For the past fifty years, the social and political environments of countries have taken an abrupt and dynamic turn, which are driven by historical global forces that strongly influenced the changing environments. Social and economic events transformed the once-solid social order that began to weaken starting in the 1960s.
Two transformative forces since the 1960s that led to the change in crime and social order would be the following: first is the social, economic, and cultural changes during the late modern period, and usually covers the Western industrialized countries during World War II; and second, the political realignments and policy initiatives, which reacted the crisis, such as ‘neo-liberalism’ and ‘social conservatism’ (Garland, 2001, p. 75).
These two forces were tragic in terms of crime prevention and social order because it transformed political and social conditions that were supposed to be the cornerstone of such stage, around welfare institutions and the areas of the modern crime control field.
This posed new problems that, in turn, had produced a new set of class and race relations, which was not appropriate to the former approach that was used for crime prevention. Political alignment appears to be essential in each style of governance, which has been what Australia has tried to achieve. This paper revolves around the development of an evidence-based crime prevention control field that was implemented in Australia.
The following sub-categories pertain to the following: (1) Australia’s history in terms of crime prevention governance; (2) Australia’s present trend in terms of crime and crime prevention; (3) analysis over Australia’s statistical data on crime; (4) crime prevention plans, programs, and techniques that were implemented or soon to be implemented, that are evidence-based; (5) the overall conclusion on to what extend has Australia developed an evidence-based crime prevention program out of its available resources and data.
Australia strives to come up with a political realignment that needs incremental reform, improved safeguards, enhanced resources, and refined procedures. Main Body Australia’s history on crime prevention Based on the studies conducted by Peter Homel in his article entitled ‘A Short History of Crime Prevention in Australia’, it is said that “The history of crime prevention in Australia has been a very stop-and-start affair” (2005, p. 356). There are projects that were successful through the use of strategies (e. g. , dealing with drug-related crime) that indirectly relate to crime and crime prevention.
However, they were not really sustainable or great enough to affect the overall crime trend. Homel narrated how an Australian citizen relayed the thought that there were much more devoted to introducing the plan or strategy than implementing them (2005, p. 356). As Homel explained, Part of the explanation for this situation lies in the fact that Australia has never had strong national leadership on crime prevention or a significant national crime prevention program. In fact, the first major national crime prevention program emerged only in 1995, with the launch of the Safer Australia initiative. (2005, p. 356)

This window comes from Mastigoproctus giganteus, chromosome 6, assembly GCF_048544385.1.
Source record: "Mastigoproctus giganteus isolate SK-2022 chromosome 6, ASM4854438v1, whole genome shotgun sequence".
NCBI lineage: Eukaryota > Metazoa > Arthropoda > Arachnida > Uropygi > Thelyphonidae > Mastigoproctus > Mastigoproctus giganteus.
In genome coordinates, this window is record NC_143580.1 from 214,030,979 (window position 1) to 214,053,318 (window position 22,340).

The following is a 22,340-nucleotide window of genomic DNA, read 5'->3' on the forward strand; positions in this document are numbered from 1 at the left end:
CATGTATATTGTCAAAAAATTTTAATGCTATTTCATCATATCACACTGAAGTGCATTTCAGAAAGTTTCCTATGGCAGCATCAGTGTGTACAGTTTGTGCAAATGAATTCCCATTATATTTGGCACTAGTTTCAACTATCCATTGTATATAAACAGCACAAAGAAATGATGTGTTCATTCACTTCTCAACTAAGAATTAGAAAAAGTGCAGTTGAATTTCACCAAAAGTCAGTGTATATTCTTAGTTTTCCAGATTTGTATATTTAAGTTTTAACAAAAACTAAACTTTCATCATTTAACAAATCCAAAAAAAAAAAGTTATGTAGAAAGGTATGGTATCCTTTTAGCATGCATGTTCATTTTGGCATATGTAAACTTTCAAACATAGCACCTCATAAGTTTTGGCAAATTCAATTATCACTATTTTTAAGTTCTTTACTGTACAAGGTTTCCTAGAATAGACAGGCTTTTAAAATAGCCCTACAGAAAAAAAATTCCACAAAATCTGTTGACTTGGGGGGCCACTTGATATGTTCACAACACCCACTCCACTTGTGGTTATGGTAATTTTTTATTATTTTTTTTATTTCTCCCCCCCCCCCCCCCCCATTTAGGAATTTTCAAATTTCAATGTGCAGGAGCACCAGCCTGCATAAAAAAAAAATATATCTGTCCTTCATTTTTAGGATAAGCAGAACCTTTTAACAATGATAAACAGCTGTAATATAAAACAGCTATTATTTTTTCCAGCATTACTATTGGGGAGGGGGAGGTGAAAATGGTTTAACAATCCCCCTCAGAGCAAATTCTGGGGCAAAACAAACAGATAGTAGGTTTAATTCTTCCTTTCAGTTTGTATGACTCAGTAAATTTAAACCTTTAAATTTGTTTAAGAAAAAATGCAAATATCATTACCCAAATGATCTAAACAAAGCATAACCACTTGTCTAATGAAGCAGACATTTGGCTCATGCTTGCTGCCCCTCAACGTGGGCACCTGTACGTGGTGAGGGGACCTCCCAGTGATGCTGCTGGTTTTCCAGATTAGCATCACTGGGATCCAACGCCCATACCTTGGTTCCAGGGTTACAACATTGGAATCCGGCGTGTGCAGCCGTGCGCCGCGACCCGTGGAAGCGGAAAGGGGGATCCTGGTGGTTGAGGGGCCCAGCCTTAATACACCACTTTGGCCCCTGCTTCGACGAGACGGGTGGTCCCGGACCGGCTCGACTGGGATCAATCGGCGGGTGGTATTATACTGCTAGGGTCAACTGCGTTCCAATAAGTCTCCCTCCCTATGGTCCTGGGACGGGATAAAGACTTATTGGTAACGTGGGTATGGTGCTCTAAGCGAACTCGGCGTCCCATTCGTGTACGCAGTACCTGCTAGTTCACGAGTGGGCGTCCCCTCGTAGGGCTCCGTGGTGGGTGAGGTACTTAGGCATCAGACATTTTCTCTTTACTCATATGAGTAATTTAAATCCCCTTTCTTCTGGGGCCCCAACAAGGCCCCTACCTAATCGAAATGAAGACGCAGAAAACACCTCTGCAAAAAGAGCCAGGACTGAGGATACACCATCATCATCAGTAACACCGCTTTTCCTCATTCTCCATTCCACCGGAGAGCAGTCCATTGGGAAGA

There are factors that hamper the successful plans and strategies, such as the following: first, the continuing fragmentation between state/territory level and the national bodies; second, lack of strong national leadership and shared vision for the crime prevention goals; third, frequent changes in direction and strategic priorities across all levels of government; fourth, short-term arrangements that shift from project to program level; fifth, lack of cohesion and coordination between key agencies; sixth and final, the absence of adequate evidence base to support the dominant strategic approach (Homel, 2005, p.
355). Australia has implemented what is called the community-based crime prevention strategy for the past 20 years (Homel, 2005, p. 357). Being influenced by the ‘community development model’, this is based on the belief that crime (or any event) is strongly influenced by a series of ‘structural determinants’ like housing, employment, and education. Australia’s present trend on crime prevention The community evidenced-based solution is the trend used in Australia to counteract the spreading of crime and injustice.
It has been “the dominant feature of both national and state/territory programs operating in Australia” (Homel, 2005, p. 358). The major objective is to accomplish the following: “to establish a comprehensive state-wide partnership with local government in which local needs are identified and addressed locally by building on previous strategies and structures…” (Homel, 2005, p. 358). There are projects, such as the Strategic Framework for Community Crime Prevention, where specific projects are being designed and designated, especially for areas that are under the category of high crime.
In Western Australia, for example, a certain strategy called the ‘Crime Prevention through Environmental Design’ or CPTED has been designed, which led to the development of the ‘Designing Out Crime’, which is after an effective planning and policing implications for Western Australia for a safer and more sustainable future. The five visions for this program consists of the following: (1) supporting families, children and young people; (2) strengthening communities and revitalizing neighborhoods; (3) targeting priority offences; (4) reducing repeat offending; and (5) designing out crime and using technology (Cozens, 2005, p.
1). Western Australia is home to as much as two million citizens across a one million square miles or one-third of the Australian continent (Cozens, 2005, p. 1). With the government’s vision, which is to make the communities safer through “targeted and coordinated crime prevention and crime reduction programs” (Western Australia, 2004, p. 2), its consisting principles insist the following: (1) sustainability, (2)working better together, (3) inclusiveness, (4) targeted efforts, (5) evidence-based decision making, (6) focus on results, and (7) sharing knowledge (Western Australia, 2004, p.